“We cannot afford to lose momentum, because with each passing day, the climate challenge grows. Record hot days and months have now become the new norm,” said World Bank president Jim Yong Kim earlier at the 2016 Climate Action summit.
The World Bank also announced that it plans to provide more than $1 billion to support India’s ambitious national solar energy initiatives.
— Jim Yong Kim (@JimYongKim) June 29, 2016
9. China has set a new record with its 2015 solar and wind consumption.
Good news from the world’s biggest polluter: “The latest figures confirm China’s record-breaking shift towards renewable power and away from coal,” Tim Buckley from the US-based Institute for Energy Economics and Financial Analysis (IEEFA) said in a statement picked up by Climate Home.
10. A company in London is set to break a record by floating what will be the biggest solar array of its kind.
Not on the stock exchange, but on the Queen Elizabeth II reservoir in London. Clean Technica reports it will be the largest floating solar power system in Europe. Also in the UK, the Guardian reports that Energy UK, which represents the country’s ‘big six’ providers, made a major u-turn by announcingsupport for phasing out coal-fired stations.
Floating solar panels on reservoir near London. Seem on approach to Heathrow this morning. pic.twitter.com/1fRFzl7fAj
— Drew Burrett (@drewburrett) July 13, 2016
11. Solar and other renewables will power most of Europe’s energy by 2040.
Wind, solar, hydro and other renewable energy plants will generate the vast majority of Europe’s power by 2040 according to a new analysis by Bloomberg, the Daily Planet reports.
— BloombergNEF (@BloombergNEF) June 16, 2016
12. Solar and other renewable energy surges to record levels around the world.
New solar, wind and hydropower sources were added in 2015 at the fastest rate the world has yet seen, the BBC reports. Investments in renewables during the year were more than double the amount spent on new coal and gas-fired power plants, according to a new study.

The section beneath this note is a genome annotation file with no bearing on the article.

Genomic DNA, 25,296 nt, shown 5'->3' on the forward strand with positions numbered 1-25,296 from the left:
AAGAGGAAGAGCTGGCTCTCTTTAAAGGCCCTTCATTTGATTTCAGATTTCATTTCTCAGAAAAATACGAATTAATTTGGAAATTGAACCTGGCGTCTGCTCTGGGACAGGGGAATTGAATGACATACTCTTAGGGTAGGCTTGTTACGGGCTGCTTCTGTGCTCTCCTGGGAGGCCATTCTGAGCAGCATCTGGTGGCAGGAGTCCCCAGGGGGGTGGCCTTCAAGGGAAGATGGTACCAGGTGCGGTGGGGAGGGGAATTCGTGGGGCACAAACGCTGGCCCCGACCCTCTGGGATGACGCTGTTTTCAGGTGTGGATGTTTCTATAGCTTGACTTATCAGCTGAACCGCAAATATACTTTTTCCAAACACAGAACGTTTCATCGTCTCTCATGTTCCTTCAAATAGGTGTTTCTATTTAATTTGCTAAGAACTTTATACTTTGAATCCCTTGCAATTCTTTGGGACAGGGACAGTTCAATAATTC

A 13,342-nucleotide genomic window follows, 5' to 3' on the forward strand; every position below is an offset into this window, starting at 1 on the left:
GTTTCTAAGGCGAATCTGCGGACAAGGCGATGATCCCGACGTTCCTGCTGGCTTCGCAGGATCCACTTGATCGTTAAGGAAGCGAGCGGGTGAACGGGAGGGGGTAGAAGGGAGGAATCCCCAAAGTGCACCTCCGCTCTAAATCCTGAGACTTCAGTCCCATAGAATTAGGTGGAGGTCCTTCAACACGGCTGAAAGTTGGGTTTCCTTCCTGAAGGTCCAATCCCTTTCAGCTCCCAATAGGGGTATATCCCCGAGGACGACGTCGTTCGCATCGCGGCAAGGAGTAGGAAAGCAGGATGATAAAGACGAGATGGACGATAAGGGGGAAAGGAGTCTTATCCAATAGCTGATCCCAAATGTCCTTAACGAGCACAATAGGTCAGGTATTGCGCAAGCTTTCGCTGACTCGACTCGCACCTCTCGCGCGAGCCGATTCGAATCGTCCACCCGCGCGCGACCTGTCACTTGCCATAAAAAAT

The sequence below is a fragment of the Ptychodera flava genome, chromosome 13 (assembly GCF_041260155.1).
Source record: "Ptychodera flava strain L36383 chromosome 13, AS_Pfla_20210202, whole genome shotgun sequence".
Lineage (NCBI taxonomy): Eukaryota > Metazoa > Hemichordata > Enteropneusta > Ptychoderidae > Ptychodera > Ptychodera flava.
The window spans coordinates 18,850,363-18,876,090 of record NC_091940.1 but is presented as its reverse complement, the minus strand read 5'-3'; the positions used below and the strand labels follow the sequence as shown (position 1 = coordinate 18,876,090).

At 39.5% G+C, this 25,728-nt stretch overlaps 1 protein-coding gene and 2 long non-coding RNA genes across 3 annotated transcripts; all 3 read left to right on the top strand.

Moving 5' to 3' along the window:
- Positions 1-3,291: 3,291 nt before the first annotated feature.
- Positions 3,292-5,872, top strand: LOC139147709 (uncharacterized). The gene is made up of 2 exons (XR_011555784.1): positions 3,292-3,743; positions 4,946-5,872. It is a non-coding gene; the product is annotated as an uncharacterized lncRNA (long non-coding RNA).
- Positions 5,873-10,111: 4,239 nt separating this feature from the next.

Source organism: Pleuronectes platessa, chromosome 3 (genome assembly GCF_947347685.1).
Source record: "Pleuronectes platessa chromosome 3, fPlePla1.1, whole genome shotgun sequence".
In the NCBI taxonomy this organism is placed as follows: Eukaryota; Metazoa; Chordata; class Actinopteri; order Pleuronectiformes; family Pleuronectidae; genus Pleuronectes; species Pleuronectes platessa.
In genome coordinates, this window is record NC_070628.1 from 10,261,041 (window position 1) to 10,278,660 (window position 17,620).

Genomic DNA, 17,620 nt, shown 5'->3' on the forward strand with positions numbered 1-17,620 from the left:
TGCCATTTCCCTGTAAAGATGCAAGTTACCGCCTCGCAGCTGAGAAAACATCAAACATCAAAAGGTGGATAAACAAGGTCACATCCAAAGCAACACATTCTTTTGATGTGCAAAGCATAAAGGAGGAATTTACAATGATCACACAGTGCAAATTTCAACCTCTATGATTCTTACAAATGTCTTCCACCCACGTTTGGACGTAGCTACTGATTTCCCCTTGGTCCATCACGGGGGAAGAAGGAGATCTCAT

A record $286 billion was spent on renewables in 2015, CNBC reports.
13. China is on an “epic solar power binge.”
This is not just good headline writing by MIT Technology Review. China actually added 15 gigawatt in 2015, and now has a whopping 43.2 gigawatt solar capacity. This compares to 38.4 in Germany and 27.8 in the United States.
14. Portugal and Germany smash solar and wind energy records.
Portugal kept its lights on with renewable energy alone for four consecutive days, the Guardian reported. Electricity consumption in the country was fully covered by solar, wind and hydro power.
In a first, Germany did the same for one day during a week this spring. Bloomberg reports how it marked a milestone for the country’s “Energiewende” policy of boosting renewables and phasing out nuclear and fossil fuels.
Craig Morris of Renewables International provides some critical analysis of you should interpret this trend.
— Joe Weisenthal (@TheStalwart) May 16, 2016
15. The millionth set of solar panels in the United States was installed during 2016’s first half.
And industry leaders expect the number of solar-powered systems to double within two years, Huffington Post reports.
16. A major US supermarket chain is moving into solar energy.
The NASDAQ listed Whole Foods Market is going to install solar panels on nearly 200 stores, instantly propelling it into the top 25 solar companies in the USA.
17. Wind and solar are now crushing fossil fuels… two to one.
Bloomberg reported that while oil, natural gas, and coal are going through a period of dramatic downsizing, renewables have been thriving. Clean energy is now seeing twice as much global funding as fossil fuels.
18. Even Suncor, the Canadian oil sands giant, is now looking at building… solar and wind farms.
The National Observer reports how the company is evolving as an energy company, and has the money to go where ‘traditional’ renewable energy companies can’t go.